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The #1 Root Cause of Alzheimer's, Say Physicians

Up to 65% of people with Alzheimer’s have this in common.
FACT CHECKED BY Emilia Paluszek

According to the CDC, 5.8 million Americans are living with Alzheimer's disease (the most common form of dementia) as of 2020. "Alzheimer's disease is not an inevitable consequence of aging," says Brooks Kenny, executive director at WomenAgainstAlzheimer's and director of the Be Brain Powerful™ campaign. "Science is catching up, and there are things we can do to take care of our brain health and reduce our risks." Here are the main causes of Alzheimer's, including the #1 root cause, according to doctors. Read on—and to ensure your health and the health of others, don't miss these Sure Signs You've Already Had COVID.


Sedentary Lifestyle

Tired senior hispanic man sleeping on dark blue couch, taking afternoon nap at the living room

Regular exercise can decrease the risk of developing dementia, doctors say. "Studies show that people who are physically active are less likely to experience a decline in their mental function and have a lowered risk of developing Alzheimer's disease," says Jonathan Graff-Radford, MD. "Physical activity is one of the known modifiable risk factors for dementia. Plus, regular exercise helps combat other Alzheimer's disease risk factors, such as depression and obesity."



Man and woman holding their bellies while sitting on the bed suffering from extra weight.

Obesity is strongly linked to an increased risk of Alzheimer's: One study shows people with a BMI of 30 or over had a 31% greater risk of dementia. "Dementia is one of the major health challenges of the 21st century that could threaten successful aging of the population," says Andrew Steptoe, FAcSS FMedSci MAE. "Our findings suggest that rising obesity rates will compound the issue. By identifying factors that may raise dementia risk that are influenced by lifestyle factors, we hope that a substantial portion, but admittedly not all, of dementia cases can be prevented through public health interventions."


Type 2 Diabetes

asian elder couple use blood glucose meter and worry about it

There is growing evidence that type 2 diabetes is linked to Alzheimer's disease. "One of the more intriguing hypotheses is that diabetes directly causes Alzheimer's disease," says Andrew E. Budson, MD. "Indeed, Alzheimer's disease has even been called 'type 3 diabetes' because of shared molecular and cellular features among diabetes and Alzheimer's. For example, insulin plays a critical role in the formation of amyloid plaques, and insulin is also involved in the phosphorylation of tau, which leads to neurofibrillary tangles. In other words, whereas insulin resistance in the body can lead to type 2 diabetes, insulin resistance in the brain can lead to the plaques and tangles of Alzheimer's disease."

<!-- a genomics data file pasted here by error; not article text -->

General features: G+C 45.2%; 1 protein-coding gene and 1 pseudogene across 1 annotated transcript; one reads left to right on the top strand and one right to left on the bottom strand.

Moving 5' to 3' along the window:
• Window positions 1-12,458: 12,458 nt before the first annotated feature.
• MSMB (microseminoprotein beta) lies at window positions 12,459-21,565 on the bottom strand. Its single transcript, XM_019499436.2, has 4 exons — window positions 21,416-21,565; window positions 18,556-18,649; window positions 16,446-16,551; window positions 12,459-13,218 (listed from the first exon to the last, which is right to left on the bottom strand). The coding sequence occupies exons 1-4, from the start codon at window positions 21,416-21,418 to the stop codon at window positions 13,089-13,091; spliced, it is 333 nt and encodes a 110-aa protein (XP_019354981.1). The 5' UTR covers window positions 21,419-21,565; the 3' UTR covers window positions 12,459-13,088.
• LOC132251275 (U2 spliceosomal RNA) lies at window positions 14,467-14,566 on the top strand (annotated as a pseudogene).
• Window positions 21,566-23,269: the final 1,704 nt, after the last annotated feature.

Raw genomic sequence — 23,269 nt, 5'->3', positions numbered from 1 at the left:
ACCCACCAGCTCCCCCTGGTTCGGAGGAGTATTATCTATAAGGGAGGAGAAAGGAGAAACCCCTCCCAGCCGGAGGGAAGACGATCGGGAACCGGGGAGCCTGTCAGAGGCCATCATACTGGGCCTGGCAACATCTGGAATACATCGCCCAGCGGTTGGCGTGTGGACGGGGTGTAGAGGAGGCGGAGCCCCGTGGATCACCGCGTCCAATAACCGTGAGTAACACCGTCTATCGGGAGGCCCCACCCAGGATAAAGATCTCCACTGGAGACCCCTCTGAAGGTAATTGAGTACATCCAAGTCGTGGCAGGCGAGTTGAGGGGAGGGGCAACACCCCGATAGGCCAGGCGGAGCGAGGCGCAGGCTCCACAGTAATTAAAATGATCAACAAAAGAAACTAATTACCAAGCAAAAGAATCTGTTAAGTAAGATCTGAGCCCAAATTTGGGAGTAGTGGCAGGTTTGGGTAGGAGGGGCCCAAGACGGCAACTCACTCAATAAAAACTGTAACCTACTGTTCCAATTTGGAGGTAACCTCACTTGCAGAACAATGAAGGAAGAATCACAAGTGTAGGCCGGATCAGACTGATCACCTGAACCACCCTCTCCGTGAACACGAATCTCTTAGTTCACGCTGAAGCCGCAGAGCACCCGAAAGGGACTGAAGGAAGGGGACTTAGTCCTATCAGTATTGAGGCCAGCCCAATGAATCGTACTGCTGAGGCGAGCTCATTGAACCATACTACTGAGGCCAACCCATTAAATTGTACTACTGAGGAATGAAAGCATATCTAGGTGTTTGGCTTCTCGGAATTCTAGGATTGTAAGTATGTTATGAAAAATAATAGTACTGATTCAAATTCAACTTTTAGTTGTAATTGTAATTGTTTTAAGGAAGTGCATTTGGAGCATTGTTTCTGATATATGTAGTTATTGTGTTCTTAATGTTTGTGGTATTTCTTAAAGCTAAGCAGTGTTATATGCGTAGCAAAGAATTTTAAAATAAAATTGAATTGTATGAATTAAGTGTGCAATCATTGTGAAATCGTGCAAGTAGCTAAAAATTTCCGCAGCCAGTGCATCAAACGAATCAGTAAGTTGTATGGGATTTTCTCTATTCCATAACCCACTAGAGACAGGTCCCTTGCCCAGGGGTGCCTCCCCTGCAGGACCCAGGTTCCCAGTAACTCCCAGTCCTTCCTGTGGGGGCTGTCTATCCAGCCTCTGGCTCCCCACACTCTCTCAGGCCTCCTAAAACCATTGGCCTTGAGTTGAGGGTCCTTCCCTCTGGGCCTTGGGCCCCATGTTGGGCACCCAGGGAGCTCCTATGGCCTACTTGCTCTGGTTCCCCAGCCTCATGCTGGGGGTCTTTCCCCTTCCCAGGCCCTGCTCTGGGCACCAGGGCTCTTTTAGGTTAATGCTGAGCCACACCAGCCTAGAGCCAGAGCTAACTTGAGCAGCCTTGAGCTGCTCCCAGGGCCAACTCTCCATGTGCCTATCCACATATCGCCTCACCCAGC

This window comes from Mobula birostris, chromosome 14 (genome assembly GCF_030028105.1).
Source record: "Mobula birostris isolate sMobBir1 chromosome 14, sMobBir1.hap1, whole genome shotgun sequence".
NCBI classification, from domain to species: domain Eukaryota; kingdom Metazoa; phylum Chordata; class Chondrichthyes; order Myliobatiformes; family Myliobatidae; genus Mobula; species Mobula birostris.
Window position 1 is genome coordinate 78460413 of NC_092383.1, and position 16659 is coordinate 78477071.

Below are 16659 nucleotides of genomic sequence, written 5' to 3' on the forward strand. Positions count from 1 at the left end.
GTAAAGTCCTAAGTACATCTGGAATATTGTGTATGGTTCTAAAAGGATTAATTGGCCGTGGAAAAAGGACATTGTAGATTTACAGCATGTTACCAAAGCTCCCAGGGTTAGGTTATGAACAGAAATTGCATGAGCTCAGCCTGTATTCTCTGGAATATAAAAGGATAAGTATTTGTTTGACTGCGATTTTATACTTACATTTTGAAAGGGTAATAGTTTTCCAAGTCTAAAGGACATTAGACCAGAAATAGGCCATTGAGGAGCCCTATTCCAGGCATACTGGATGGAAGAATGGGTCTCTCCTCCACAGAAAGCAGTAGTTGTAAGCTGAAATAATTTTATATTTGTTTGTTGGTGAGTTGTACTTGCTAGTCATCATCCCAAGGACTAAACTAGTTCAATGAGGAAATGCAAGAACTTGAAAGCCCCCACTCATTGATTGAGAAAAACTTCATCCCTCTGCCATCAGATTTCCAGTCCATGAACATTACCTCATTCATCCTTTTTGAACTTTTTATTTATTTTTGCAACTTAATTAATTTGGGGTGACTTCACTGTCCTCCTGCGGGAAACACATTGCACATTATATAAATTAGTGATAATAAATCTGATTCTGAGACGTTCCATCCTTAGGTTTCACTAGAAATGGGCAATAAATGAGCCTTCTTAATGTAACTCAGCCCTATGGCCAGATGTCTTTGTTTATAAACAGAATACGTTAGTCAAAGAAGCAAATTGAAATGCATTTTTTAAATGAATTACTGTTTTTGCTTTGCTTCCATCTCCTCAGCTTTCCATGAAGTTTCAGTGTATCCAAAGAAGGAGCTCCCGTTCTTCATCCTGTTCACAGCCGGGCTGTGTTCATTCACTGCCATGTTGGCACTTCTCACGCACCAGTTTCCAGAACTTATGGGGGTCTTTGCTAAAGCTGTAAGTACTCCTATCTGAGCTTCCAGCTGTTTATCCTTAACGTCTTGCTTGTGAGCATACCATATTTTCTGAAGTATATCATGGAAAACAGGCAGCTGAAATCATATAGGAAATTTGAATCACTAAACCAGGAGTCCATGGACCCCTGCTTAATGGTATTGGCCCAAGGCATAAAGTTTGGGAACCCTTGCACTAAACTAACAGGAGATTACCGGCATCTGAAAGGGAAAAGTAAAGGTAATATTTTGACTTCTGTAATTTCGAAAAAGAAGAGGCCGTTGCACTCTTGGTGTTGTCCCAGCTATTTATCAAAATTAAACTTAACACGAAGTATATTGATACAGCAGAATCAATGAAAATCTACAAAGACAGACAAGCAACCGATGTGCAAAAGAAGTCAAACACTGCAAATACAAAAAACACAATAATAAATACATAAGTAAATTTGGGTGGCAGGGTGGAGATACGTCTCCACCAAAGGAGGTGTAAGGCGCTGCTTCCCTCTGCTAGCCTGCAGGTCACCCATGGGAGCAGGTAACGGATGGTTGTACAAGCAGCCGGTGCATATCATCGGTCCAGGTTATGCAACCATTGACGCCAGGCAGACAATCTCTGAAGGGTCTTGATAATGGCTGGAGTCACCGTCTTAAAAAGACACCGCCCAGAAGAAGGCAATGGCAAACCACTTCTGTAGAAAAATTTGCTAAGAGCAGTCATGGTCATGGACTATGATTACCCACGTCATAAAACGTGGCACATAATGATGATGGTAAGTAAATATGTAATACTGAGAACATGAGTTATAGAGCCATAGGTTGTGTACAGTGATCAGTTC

Not Being Proactive

Doctor With Senior Patient Living At Home In Mask.

"There is growing evidence that adults in mid-life can take steps to lower their risk of dementia, including increasing physical activity and controlling health conditions like hypertension and diabetes," says Donovan Maust, MD, MS, geriatric psychiatrist specializing in dementia-related care. "Unfortunately, our findings suggest that people may not be aware of this and are not asking their doctor."


The #1 Root Cause of Alzheimer's

senior man consulting with doctor

A specific gene called APOE-e4 can substantially increase the risk of developing Alzheimer's disease, with up to 65% of people diagnosed shown to have it. "When a person has an increased risk for Alzheimer's due to their family history, I recommend specific functional testing that measures Alzheimer's-associated immune reactivity to identify the early stage of neurodegenerative processes and/or to monitor the effectiveness of lifestyle modifications for Alzheimer's disease," says Melanie Keller, MD. "In my practice, I order a test that includes a person's genetic (APO-E) status since one of the three forms (APOE-e4) is the first risk gene identified that remains the gene with the strongest impact on Alzheimer's risk."

Ferozan Mast
Ferozan Mast is a science, health and wellness writer with a passion for making science and research-backed information accessible to a general audience. Read more about Ferozan